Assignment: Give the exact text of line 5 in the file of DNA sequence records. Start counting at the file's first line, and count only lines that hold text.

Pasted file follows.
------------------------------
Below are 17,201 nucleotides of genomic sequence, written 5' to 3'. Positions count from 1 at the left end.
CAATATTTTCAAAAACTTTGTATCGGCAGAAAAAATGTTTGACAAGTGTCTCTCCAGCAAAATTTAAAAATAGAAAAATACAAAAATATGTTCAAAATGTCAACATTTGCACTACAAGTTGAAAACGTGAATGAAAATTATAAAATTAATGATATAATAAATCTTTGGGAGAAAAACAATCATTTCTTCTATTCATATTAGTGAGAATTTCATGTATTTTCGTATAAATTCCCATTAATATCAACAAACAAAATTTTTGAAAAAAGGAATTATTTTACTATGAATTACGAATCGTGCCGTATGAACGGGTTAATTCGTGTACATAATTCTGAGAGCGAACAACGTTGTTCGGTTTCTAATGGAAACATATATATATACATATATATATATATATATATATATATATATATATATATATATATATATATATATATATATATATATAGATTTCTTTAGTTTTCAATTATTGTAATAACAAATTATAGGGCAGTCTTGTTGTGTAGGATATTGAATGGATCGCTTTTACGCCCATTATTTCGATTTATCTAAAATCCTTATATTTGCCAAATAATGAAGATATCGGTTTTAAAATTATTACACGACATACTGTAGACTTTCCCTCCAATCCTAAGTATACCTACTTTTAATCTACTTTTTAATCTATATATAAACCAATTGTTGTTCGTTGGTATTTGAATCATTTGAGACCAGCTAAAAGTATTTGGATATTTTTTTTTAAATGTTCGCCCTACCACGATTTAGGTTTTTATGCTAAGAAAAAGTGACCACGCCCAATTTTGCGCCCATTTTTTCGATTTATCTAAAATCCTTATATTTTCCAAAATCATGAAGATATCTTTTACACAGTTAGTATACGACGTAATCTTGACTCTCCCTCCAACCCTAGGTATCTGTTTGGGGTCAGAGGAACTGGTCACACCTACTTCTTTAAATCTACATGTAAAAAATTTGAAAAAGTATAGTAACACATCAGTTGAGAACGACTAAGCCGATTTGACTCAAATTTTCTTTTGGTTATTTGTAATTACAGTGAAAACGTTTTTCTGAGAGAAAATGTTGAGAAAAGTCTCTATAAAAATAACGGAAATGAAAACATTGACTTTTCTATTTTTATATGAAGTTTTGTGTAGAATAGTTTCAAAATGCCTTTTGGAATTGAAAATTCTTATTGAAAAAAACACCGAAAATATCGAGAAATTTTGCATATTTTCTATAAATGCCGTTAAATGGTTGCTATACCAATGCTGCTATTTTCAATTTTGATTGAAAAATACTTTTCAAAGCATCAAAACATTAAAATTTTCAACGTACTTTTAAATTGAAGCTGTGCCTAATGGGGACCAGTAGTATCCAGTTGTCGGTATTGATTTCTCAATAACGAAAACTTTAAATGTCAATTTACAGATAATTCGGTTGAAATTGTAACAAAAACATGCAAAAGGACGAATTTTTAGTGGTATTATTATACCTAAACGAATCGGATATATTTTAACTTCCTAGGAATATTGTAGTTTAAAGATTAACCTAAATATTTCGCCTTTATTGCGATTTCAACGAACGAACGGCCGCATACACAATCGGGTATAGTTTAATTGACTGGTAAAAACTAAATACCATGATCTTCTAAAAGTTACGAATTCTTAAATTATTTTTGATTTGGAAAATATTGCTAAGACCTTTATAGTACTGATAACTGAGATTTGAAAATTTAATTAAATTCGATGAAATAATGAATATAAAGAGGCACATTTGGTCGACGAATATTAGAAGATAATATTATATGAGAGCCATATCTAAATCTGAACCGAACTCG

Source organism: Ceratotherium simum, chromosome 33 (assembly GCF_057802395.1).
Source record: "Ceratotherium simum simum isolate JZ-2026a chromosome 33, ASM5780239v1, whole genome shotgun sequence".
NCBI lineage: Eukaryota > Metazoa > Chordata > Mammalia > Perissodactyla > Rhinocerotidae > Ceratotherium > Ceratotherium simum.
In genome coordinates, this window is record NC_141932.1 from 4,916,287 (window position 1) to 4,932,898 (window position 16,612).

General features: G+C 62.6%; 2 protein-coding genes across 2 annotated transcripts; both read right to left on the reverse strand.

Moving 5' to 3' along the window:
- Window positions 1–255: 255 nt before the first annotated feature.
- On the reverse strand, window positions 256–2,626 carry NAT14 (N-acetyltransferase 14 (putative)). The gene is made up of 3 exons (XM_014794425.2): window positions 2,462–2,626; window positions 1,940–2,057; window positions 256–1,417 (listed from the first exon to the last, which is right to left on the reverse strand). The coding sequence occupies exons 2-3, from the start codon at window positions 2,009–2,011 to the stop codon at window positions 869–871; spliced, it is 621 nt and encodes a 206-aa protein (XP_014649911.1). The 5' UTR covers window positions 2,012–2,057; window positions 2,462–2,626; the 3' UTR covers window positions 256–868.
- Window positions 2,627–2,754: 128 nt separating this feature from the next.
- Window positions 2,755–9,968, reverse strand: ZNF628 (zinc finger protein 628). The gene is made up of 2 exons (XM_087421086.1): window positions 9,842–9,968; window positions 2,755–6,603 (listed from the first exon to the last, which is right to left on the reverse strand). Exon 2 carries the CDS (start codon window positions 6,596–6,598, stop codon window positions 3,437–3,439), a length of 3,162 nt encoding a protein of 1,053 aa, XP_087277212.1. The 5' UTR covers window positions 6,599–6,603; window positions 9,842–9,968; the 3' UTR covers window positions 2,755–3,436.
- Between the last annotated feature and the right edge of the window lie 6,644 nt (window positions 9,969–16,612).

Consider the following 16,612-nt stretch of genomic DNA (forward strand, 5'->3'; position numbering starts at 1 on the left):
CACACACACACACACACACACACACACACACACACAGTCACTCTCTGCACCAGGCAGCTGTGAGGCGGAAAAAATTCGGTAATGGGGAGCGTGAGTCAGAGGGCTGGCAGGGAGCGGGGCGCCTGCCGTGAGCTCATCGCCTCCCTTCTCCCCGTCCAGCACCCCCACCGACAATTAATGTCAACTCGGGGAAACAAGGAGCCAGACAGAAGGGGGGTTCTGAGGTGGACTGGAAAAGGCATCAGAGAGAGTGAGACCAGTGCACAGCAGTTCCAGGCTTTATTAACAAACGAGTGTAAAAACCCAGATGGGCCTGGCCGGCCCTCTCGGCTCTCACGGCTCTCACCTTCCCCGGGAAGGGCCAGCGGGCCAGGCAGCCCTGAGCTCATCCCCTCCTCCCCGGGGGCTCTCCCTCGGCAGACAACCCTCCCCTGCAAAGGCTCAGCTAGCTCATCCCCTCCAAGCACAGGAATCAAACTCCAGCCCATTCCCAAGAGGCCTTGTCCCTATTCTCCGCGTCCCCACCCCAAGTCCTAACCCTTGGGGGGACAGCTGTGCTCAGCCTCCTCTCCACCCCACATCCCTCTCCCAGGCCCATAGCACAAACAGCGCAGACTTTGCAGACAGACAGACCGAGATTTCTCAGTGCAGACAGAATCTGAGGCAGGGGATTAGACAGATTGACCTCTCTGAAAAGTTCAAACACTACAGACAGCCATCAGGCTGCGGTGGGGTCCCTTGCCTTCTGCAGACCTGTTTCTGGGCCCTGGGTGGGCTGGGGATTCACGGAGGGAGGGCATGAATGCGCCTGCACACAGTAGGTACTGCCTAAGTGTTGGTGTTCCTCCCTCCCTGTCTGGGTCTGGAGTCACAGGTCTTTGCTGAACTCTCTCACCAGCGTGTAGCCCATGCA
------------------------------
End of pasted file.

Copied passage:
NCBI lineage: Eukaryota > Metazoa > Chordata > Mammalia > Perissodactyla > Rhinocerotidae > Ceratotherium > Ceratotherium simum.